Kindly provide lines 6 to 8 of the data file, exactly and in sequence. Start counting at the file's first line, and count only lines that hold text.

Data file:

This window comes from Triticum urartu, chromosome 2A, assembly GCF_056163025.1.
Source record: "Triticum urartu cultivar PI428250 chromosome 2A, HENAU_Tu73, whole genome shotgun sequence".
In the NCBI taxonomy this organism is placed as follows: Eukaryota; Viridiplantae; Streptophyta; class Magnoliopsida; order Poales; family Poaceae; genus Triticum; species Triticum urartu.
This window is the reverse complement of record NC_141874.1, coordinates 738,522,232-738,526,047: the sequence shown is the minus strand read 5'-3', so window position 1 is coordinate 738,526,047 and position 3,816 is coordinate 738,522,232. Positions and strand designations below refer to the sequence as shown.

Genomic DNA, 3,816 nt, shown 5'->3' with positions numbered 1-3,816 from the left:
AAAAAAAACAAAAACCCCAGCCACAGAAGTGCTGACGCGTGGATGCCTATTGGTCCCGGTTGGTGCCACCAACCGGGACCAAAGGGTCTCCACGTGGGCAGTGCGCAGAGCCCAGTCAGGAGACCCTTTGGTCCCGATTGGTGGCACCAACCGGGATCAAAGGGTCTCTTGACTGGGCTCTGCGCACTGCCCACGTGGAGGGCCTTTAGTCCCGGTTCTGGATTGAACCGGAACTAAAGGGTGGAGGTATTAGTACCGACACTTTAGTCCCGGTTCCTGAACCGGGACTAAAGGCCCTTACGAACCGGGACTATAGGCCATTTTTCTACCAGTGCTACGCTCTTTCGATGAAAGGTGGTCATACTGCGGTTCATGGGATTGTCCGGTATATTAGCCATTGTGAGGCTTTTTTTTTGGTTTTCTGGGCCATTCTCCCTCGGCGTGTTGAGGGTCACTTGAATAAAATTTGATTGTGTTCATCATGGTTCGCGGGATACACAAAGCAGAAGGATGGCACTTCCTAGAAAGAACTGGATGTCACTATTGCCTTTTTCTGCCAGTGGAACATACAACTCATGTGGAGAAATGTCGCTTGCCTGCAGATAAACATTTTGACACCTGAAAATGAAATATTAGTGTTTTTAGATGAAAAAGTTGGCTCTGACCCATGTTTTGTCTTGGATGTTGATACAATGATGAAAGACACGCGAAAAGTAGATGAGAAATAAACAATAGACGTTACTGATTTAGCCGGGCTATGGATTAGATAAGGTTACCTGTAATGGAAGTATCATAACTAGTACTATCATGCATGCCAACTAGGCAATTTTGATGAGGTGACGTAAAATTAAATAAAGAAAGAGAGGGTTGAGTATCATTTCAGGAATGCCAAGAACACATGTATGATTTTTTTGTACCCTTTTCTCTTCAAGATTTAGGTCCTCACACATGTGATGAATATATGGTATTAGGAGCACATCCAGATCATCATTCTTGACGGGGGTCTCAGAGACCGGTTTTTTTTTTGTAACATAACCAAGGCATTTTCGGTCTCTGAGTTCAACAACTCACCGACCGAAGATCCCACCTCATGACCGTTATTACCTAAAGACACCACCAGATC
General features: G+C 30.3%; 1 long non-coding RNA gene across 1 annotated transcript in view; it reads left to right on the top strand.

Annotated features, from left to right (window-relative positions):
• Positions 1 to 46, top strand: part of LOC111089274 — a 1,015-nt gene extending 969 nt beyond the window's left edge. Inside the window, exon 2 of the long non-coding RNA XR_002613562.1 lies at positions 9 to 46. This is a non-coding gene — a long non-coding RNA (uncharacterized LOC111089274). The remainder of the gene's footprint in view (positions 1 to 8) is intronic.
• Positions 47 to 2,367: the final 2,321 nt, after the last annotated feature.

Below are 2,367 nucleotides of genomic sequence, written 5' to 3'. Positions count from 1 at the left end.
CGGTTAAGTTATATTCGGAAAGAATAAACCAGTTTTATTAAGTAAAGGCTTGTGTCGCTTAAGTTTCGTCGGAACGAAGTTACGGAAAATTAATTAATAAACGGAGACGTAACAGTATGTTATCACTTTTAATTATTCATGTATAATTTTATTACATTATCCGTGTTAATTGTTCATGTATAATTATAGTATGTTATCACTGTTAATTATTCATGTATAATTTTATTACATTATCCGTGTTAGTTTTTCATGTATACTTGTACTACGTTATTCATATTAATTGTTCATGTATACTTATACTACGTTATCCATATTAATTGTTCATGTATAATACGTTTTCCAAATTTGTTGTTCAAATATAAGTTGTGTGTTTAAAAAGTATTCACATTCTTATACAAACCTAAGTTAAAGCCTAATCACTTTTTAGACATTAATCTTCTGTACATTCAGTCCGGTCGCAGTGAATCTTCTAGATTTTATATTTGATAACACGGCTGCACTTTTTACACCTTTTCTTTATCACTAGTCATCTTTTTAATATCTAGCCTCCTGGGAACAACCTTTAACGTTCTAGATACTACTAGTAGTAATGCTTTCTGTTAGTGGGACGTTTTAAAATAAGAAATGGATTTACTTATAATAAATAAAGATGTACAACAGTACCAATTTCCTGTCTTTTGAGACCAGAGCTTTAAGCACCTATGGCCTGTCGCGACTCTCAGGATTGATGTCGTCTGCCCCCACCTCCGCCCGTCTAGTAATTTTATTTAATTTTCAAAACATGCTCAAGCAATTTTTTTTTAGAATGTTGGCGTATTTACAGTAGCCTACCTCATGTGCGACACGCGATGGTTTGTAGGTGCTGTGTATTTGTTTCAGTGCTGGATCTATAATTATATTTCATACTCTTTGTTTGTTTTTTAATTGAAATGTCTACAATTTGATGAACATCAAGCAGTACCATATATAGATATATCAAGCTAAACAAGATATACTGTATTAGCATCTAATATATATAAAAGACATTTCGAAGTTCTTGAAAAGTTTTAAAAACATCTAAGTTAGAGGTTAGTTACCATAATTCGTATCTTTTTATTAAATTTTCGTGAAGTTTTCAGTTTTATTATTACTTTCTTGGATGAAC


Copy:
AAAAAAAACAAAAACCCCAGCCACAGAAGTGCTGACGCGTGGATGCCTATTGGTCCCGGTTGGTGCCACCAACCGGGACCAAAGGGTCTCCACGTGGGCAGTGCGCAGAGCCCAGTCAGGAGACCCTTTGGTCCCGATTGGTGGCACCAACCGGGATCAAAGGGTCTCTTGACTGGGCTCTGCGCACTGCCCACGTGGAGGGCCTTTAGTCCCGGTTCTGGATTGAACCGGAACTAAAGGGTGGAGGTATTAGTACCGACACTTTAGTCCCGGTTCCTGAACCGGGACTAAAGGCCCTTACGAACCGGGACTATAGGCCATTTTTCTACCAGTGCTACGCTCTTTCGATGAAAGGTGGTCATACTGCGGTTCATGGGATTGTCCGGTATATTAGCCATTGTGAGGCTTTTTTTTTGGTTTTCTGGGCCATTCTCCCTCGGCGTGTTGAGGGTCACTTGAATAAAATTTGATTGTGTTCATCATGGTTCGCGGGATACACAAAGCAGAAGGATGGCACTTCCTAGAAAGAACTGGATGTCACTATTGCCTTTTTCTGCCAGTGGAACATACAACTCATGTGGAGAAATGTCGCTTGCCTGCAGATAAACATTTTGACACCTGAAAATGAAATATTAGTGTTTTTAGATGAAAAAGTTGGCTCTGACCCATGTTTTGTCTTGGATGTTGATACAATGATGAAAGACACGCGAAAAGTAGATGAGAAATAAACAATAGACGTTACTGATTTAGCCGGGCTATGGATTAGATAAGGTTACCTGTAATGGAAGTATCATAACTAGTACTATCATGCATGCCAACTAGGCAATTTTGATGAGGTGACGTAAAATTAAATAAAGAAAGAGAGGGTTGAGTATCATTTCAGGAATGCCAAGAACACATGTATGATTTTTTTGTACCCTTTTCTCTTCAAGATTTAGGTCCTCACACATGTGATGAATATATGGTATTAGGAGCACATCCAGATCATCATTCTTGACGGGGGTCTCAGAGACCGGTTTTTTTTTTGTAACATAACCAAGGCATTTTCGGTCTCTGAGTTCAACAACTCACCGACCGAAGATCCCACCTCATGACCGTTATTACCTAAAGACACCACCAGATC
General features: G+C 30.3%; 1 long non-coding RNA gene across 1 annotated transcript in view; it reads left to right on the top strand.

Annotated features, from left to right (window-relative positions):